The island of Semau takes twenty-five minutes to get to by one the wooden skiffs that depart several times each day from the port of Tenau on the western tip of Timor. Two weekends ago, I accompanied my girlfriend Sari on a short trip there. She was technically traveling for work, I technically for leisure, and both of us to see if we couldn’t also find an excuse to move things along.
Anchored halfway across the narrow strait between the two islands is a Chinese fishing boat—the Fu Yuan Yu 831, abandoned since its interdiction in late 2017 and now covered in rust and seagrowth. Since returning from the trip, I have done some research and learned that illegal boats like these are quite common throughout Indonesian waters, risking similar fates for a chance at a lucrative catch. At the time of its seizure by Indonesian authorities, the Fu Yuan Yu 831 was reportedly carrying 35 tons of fish, including hundreds of protected tiger sharks. I saw a picture of the carcasses online, piled high with their bellies slashed open and entrails oozing out. The image itself didn’t hit me especially hard, but the mere thought of the smell that must have smacked the photographer square in the face made me sick to my stomach.
Apparently, Indonesia’s minister of Maritime Affairs and Fisheries, Susi Pudjiastuti, had previously and famously ordered all confiscated foreign vessels to be blown up or burnt. In 2016, 23 were accordingly disposed of by the Indonesian navy before the practice was retired in favor of just letting the damn things sink. I don’t know if Mr. Susi himself had ever set foot in the dank cargo hold of one of these vessels. But if so, then I can imagine at least one reason why he gave that splashy order: maybe he felt that only fire could purge the stench.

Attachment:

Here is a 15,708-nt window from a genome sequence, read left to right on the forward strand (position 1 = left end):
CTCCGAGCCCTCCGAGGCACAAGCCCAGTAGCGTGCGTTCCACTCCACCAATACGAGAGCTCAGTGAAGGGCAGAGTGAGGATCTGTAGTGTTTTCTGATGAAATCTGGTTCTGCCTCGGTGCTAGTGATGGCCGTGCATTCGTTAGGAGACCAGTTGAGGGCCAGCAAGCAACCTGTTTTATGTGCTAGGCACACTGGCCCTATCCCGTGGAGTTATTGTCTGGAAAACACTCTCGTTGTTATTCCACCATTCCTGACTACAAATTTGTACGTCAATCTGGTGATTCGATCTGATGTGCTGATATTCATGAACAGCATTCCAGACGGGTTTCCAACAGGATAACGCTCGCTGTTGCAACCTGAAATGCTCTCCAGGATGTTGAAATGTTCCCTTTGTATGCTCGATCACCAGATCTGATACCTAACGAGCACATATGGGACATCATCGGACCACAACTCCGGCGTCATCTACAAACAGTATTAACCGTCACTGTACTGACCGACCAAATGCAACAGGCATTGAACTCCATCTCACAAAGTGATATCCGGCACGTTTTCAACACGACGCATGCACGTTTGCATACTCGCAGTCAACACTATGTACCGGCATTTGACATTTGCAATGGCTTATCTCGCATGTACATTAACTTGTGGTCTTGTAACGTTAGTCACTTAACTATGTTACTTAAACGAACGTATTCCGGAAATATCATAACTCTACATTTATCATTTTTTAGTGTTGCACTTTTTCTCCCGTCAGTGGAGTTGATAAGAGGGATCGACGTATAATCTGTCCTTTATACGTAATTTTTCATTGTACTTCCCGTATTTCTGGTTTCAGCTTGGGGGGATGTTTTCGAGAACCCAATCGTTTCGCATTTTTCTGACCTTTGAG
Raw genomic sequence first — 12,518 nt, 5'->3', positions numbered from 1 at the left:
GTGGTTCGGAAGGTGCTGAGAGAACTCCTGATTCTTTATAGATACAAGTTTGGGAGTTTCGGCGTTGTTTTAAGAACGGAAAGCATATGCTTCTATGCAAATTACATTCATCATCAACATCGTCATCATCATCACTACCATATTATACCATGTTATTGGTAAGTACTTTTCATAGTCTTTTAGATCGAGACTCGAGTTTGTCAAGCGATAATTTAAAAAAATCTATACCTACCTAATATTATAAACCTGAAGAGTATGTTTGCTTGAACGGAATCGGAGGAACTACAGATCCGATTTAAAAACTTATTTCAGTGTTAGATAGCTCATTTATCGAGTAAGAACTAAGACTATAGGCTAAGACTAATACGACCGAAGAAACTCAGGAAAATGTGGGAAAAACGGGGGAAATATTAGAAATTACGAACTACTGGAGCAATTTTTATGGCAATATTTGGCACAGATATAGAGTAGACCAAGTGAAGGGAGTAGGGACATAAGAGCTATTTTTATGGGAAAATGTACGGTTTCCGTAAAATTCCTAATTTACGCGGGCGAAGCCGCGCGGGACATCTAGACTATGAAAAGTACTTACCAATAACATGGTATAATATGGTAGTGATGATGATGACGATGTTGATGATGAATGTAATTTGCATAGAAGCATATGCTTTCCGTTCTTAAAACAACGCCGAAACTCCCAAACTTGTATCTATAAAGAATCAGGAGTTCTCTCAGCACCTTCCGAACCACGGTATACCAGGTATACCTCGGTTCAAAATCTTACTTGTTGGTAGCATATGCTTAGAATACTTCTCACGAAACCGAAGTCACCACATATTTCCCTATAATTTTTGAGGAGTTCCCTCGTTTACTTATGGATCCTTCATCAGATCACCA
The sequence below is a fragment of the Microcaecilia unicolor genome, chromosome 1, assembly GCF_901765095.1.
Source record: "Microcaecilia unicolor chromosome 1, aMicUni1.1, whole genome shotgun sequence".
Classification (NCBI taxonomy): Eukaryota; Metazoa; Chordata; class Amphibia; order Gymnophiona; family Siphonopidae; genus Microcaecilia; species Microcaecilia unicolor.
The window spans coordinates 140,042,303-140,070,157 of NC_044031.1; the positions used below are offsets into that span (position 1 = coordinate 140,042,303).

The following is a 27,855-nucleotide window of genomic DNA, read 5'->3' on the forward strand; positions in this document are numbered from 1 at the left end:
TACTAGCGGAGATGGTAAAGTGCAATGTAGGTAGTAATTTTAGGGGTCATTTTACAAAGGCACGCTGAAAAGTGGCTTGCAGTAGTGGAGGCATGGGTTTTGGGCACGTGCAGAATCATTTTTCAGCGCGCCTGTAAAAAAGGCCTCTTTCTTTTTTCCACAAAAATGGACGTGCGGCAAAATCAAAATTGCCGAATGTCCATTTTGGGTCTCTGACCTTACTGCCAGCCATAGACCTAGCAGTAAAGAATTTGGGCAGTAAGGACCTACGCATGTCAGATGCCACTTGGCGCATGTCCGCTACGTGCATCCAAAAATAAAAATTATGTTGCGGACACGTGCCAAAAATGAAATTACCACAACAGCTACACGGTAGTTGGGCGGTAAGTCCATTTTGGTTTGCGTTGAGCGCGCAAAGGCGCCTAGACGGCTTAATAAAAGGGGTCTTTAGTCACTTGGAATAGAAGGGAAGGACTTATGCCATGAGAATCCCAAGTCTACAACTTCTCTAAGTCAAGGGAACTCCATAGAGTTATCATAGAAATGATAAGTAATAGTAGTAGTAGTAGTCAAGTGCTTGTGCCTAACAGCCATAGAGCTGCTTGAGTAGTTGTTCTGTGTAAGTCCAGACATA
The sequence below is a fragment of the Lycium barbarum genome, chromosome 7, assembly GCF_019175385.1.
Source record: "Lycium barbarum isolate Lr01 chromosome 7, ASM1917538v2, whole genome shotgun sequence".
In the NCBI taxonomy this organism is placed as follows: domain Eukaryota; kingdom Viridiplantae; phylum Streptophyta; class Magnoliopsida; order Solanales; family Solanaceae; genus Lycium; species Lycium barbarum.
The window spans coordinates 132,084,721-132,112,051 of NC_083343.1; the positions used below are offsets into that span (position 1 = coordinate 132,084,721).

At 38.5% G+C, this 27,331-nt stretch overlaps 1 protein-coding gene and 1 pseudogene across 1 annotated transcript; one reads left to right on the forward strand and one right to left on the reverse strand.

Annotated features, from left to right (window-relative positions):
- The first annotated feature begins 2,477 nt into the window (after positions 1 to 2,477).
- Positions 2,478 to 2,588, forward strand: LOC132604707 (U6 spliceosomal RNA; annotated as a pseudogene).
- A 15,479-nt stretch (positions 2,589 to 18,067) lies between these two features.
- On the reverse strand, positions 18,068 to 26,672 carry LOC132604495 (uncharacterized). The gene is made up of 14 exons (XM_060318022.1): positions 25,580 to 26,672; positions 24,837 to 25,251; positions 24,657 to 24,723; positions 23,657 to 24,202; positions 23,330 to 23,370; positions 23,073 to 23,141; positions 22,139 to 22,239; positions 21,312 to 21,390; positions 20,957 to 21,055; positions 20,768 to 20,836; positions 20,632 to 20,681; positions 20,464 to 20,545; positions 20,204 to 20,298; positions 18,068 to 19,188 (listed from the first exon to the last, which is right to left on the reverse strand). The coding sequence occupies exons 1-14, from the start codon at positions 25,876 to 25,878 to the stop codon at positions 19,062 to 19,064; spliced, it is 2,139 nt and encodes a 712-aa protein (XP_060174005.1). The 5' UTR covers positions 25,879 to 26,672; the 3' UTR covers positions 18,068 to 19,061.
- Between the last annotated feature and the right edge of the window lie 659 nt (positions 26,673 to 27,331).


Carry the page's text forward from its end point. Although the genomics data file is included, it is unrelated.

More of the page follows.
I also learned from my research that the Fu Yuan Yu 831 was caught carrying the flags of six different nations—an attempt at evading fishing regulators and other maritime watchdogs. This strikes me as a particularly futile and laughable move, seeing as there are enormous Chinese characters, along with the words “Fu Zhou,” emblazoned on the stern of the boat. I don’t see how flying, say, a Vietnamese flag could fool anyone about its origin. Maybe I just don’t know enough about how the fishing and maritime worlds work. Maybe these ships are built, named, and slathered in paint by the Chinese before they get shipped off to crews in other countries. Maybe there is something to the flag trick. But it clearly wasn’t enough to keep the Fu Yuan Yu 831 and plenty of other illicit craft from meeting their watery ends.
I knew none of this backstory, though, passing by a shipwreck-to-be in a little fishing boat on a fine morning in mid-June. The water was calm and blue. A light breeze was blowing and Sari was wearing sandals and squinting and struggling to keep her long hair out of her face. At the time, seeing the ship still above water, decrepit and grimy, gave me a creepy sensation—as of something obviously outcast, even cursed, slowly but surely poisoning otherwise clean and pure environs. The crew of the skiff didn’t just steer clear of it either. We pulled up alongside of it—so close that I could have climbed up a rope dangling over the side of the ship’s hull—and spent several minutes just idling there in the shade and staring up.
The rest of the weekend was nothing but time-effacing purity: small villages, Sunday service, beehives and honey, coconuts, the shy tenderness of newfound companionship, coral, campfires, sunburns, sand, seawater up the nose. In the meantime, the Fu Yuan Yu 831 sank, and quickly too. After more than a year and a half of mouldering in the strait, it began to rapidly take on water this past month. And by the time we passed it again at dusk on Sunday, this time from a distance and without stopping, the water level had crept a good ten feet up the side of the hull so that the the telling Chinese characters were at last beneath the surface—at last hidden permanently from view.